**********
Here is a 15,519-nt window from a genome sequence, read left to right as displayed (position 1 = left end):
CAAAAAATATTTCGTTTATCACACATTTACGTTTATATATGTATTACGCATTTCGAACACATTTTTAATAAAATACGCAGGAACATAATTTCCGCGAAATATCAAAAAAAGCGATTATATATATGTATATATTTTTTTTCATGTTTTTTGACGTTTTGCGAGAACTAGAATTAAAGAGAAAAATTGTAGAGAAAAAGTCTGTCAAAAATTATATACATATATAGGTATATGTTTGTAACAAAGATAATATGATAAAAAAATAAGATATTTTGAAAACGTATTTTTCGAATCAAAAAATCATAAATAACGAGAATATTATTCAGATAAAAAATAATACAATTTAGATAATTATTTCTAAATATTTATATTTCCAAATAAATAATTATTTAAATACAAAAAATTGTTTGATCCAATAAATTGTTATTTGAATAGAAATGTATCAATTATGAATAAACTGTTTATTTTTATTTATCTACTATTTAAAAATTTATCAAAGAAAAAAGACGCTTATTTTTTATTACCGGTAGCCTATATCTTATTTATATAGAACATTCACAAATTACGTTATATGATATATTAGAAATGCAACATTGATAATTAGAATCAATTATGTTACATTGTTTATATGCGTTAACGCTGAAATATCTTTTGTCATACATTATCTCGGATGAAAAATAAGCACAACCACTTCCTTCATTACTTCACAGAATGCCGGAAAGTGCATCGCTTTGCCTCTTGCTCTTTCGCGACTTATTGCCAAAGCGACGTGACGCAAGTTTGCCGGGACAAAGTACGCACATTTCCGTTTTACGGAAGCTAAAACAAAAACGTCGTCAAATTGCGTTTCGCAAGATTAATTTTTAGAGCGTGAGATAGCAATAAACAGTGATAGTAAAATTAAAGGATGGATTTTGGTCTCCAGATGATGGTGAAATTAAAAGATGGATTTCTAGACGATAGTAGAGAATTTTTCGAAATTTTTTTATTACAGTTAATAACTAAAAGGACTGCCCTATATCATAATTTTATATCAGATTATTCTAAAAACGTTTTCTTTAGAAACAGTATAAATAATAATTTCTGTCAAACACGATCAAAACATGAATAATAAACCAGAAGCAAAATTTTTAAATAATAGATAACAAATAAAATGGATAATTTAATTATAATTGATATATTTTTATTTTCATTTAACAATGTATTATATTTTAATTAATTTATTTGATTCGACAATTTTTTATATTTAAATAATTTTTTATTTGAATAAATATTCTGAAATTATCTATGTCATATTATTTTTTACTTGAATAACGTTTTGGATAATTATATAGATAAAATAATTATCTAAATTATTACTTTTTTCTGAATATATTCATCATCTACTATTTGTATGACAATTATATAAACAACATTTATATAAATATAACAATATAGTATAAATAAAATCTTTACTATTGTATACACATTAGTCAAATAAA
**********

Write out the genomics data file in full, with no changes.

Here is a 15,519-nt window from a genome sequence, read left to right as displayed (position 1 = left end):
CAAAAAATATTTCGTTTATCACACATTTACGTTTATATATGTATTACGCATTTCGAACACATTTTTAATAAAATACGCAGGAACATAATTTCCGCGAAATATCAAAAAAAGCGATTATATATATGTATATATTTTTTTTCATGTTTTTTGACGTTTTGCGAGAACTAGAATTAAAGAGAAAAATTGTAGAGAAAAAGTCTGTCAAAAATTATATACATATATAGGTATATGTTTGTAACAAAGATAATATGATAAAAAAATAAGATATTTTGAAAACGTATTTTTCGAATCAAAAAATCATAAATAACGAGAATATTATTCAGATAAAAAATAATACAATTTAGATAATTATTTCTAAATATTTATATTTCCAAATAAATAATTATTTAAATACAAAAAATTGTTTGATCCAATAAATTGTTATTTGAATAGAAATGTATCAATTATGAATAAACTGTTTATTTTTATTTATCTACTATTTAAAAATTTATCAAAGAAAAAAGACGCTTATTTTTTATTACCGGTAGCCTATATCTTATTTATATAGAACATTCACAAATTACGTTATATGATATATTAGAAATGCAACATTGATAATTAGAATCAATTATGTTACATTGTTTATATGCGTTAACGCTGAAATATCTTTTGTCATACATTATCTCGGATGAAAAATAAGCACAACCACTTCCTTCATTACTTCACAGAATGCCGGAAAGTGCATCGCTTTGCCTCTTGCTCTTTCGCGACTTATTGCCAAAGCGACGTGACGCAAGTTTGCCGGGACAAAGTACGCACATTTCCGTTTTACGGAAGCTAAAACAAAAACGTCGTCAAATTGCGTTTCGCAAGATTAATTTTTAGAGCGTGAGATAGCAATAAACAGTGATAGTAAAATTAAAGGATGGATTTTGGTCTCCAGATGATGGTGAAATTAAAAGATGGATTTCTAGACGATAGTAGAGAATTTTTCGAAATTTTTTTATTACAGTTAATAACTAAAAGGACTGCCCTATATCATAATTTTATATCAGATTATTCTAAAAACGTTTTCTTTAGAAACAGTATAAATAATAATTTCTGTCAAACACGATCAAAACATGAATAATAAACCAGAAGCAAAATTTTTAAATAATAGATAACAAATAAAATGGATAATTTAATTATAATTGATATATTTTTATTTTCATTTAACAATGTATTATATTTTAATTAATTTATTTGATTCGACAATTTTTTATATTTAAATAATTTTTTATTTGAATAAATATTCTGAAATTATCTATGTCATATTATTTTTTACTTGAATAACGTTTTGGATAATTATATAGATAAAATAATTATCTAAATTATTACTTTTTTCTGAATATATTCATCATCTACTATTTGTATGACAATTATATAAACAACATTTATATAAATATAACAATATAGTATAAATAAAATCTTTACTATTGTATACACATTAGTCAAATAAA